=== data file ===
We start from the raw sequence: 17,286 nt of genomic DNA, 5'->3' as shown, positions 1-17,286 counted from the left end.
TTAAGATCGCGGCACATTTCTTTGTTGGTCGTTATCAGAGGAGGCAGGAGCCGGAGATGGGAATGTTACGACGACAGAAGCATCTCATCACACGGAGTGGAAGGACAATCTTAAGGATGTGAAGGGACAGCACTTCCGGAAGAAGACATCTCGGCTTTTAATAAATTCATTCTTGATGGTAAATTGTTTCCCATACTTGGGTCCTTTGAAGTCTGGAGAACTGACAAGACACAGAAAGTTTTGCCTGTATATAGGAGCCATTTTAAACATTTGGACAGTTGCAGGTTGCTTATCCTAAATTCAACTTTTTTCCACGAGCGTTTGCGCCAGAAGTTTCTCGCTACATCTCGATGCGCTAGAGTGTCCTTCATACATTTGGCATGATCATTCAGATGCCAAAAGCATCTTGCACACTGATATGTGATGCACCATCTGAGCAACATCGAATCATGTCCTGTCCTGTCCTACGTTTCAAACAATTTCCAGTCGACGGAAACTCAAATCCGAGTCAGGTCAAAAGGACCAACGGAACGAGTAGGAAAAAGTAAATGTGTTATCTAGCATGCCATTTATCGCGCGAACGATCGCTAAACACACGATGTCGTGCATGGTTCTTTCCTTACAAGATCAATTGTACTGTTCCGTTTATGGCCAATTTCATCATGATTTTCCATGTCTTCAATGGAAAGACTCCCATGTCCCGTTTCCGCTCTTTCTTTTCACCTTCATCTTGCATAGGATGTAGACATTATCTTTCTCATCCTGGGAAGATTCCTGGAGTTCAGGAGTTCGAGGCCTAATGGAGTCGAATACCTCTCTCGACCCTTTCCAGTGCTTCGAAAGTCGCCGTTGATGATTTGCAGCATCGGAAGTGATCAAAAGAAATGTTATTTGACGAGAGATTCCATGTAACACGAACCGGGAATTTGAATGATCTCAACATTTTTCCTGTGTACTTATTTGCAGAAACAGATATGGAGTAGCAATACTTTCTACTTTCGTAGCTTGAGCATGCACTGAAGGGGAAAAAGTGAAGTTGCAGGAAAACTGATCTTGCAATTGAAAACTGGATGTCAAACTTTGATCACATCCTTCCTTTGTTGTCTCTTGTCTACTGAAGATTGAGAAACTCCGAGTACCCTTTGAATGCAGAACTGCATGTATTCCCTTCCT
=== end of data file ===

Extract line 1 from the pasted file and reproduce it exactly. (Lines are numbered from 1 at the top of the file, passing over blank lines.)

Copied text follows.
We start from the raw sequence: 17,286 nt of genomic DNA, 5'->3' as shown, positions 1-17,286 counted from the left end.